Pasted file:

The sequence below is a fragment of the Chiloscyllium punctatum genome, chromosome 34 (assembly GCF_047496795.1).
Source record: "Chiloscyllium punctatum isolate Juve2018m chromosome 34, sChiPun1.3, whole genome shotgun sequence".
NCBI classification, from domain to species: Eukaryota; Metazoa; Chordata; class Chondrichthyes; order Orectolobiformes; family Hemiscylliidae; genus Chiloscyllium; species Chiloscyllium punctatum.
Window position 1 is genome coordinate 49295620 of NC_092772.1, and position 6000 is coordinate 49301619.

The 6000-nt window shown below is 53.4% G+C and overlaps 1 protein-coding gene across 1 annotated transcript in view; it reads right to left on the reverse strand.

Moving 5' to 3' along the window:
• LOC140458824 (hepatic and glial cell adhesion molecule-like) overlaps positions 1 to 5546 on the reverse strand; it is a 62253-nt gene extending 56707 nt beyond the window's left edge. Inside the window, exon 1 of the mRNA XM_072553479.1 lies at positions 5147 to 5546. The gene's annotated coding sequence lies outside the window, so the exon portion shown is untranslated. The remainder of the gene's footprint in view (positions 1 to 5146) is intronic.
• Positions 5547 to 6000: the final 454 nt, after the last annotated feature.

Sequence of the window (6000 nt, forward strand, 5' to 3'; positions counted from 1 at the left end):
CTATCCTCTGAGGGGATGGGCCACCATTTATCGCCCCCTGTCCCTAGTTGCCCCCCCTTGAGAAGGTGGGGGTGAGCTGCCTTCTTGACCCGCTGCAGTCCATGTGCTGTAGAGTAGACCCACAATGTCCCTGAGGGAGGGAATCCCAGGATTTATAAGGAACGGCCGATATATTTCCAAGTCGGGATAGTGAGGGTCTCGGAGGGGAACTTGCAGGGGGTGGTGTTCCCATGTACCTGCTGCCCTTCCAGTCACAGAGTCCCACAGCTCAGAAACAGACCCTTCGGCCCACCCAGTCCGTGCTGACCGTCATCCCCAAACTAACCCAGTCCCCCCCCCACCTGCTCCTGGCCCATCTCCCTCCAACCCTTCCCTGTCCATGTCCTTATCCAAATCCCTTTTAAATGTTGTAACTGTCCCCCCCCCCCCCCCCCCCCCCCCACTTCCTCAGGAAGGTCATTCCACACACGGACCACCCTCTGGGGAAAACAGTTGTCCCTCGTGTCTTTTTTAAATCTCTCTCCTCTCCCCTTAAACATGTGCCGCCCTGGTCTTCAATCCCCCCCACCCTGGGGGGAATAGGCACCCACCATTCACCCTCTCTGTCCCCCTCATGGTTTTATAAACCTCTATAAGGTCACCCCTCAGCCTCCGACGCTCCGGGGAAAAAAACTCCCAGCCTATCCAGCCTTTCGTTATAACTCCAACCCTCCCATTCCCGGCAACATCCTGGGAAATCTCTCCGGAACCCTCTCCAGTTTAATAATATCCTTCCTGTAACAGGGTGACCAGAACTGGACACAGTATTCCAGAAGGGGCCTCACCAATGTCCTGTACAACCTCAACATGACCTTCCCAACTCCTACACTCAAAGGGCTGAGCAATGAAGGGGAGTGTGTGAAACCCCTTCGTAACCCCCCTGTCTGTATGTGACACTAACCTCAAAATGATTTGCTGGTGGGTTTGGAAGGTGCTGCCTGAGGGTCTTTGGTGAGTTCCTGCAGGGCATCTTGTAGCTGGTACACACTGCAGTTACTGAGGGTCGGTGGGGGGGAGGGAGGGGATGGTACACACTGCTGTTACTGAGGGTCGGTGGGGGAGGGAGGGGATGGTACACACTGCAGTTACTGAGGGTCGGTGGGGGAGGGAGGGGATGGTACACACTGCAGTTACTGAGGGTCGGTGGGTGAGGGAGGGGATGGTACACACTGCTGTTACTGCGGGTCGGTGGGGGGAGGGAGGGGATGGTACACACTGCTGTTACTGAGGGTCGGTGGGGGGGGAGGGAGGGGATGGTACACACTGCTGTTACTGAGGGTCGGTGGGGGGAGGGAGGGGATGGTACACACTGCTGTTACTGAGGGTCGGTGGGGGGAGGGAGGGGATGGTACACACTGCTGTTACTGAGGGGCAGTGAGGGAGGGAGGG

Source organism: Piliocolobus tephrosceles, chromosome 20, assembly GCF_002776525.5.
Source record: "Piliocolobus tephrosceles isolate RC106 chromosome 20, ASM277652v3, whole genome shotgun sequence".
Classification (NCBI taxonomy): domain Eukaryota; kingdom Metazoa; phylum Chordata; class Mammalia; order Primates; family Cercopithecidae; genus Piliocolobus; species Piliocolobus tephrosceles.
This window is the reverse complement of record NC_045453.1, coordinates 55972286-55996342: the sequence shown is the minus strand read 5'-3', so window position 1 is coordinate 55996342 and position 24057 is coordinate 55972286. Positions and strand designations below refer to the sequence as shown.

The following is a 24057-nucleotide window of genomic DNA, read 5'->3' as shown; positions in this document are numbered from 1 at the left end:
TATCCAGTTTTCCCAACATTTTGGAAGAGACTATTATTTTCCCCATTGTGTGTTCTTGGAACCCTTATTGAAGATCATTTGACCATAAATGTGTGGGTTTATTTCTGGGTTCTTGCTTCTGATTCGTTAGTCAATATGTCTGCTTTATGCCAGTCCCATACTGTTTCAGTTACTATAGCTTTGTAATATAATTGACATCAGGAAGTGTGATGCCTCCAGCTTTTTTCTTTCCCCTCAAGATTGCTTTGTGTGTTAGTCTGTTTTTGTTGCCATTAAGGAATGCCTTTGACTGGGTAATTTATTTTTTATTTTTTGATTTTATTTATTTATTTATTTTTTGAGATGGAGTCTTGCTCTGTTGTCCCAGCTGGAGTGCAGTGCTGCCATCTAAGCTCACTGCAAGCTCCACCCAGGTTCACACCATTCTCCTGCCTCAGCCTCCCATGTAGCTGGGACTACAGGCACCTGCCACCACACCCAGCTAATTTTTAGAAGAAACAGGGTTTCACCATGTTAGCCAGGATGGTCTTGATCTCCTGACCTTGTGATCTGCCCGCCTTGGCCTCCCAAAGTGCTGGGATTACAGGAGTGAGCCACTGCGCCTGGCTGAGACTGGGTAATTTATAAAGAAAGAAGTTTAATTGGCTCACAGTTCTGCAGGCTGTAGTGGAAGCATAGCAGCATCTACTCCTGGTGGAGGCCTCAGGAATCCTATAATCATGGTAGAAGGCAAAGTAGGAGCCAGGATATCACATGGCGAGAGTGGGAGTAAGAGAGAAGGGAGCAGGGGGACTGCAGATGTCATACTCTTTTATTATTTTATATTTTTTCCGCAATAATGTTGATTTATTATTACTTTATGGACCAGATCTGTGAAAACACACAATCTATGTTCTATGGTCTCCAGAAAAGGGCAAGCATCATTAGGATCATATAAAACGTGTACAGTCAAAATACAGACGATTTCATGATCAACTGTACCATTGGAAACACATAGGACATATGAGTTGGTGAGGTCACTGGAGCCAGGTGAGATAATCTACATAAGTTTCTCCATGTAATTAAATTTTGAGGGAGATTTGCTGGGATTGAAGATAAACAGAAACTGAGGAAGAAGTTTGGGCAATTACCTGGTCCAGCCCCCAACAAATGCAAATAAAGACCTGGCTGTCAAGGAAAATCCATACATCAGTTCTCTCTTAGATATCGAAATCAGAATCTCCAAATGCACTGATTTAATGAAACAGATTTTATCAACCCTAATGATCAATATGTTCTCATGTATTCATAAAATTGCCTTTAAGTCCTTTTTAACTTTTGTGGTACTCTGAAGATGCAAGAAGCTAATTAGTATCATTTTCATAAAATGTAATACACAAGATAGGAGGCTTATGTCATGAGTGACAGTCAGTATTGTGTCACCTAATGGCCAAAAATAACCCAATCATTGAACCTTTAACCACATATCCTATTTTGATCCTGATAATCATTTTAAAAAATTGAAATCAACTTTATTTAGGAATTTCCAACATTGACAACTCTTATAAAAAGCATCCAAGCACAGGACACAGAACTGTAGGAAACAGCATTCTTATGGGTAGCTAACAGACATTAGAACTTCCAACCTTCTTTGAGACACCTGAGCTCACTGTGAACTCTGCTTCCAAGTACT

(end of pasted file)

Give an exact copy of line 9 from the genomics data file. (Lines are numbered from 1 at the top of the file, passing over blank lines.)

Sequence of the window (6000 nt, forward strand, 5' to 3'; positions counted from 1 at the left end):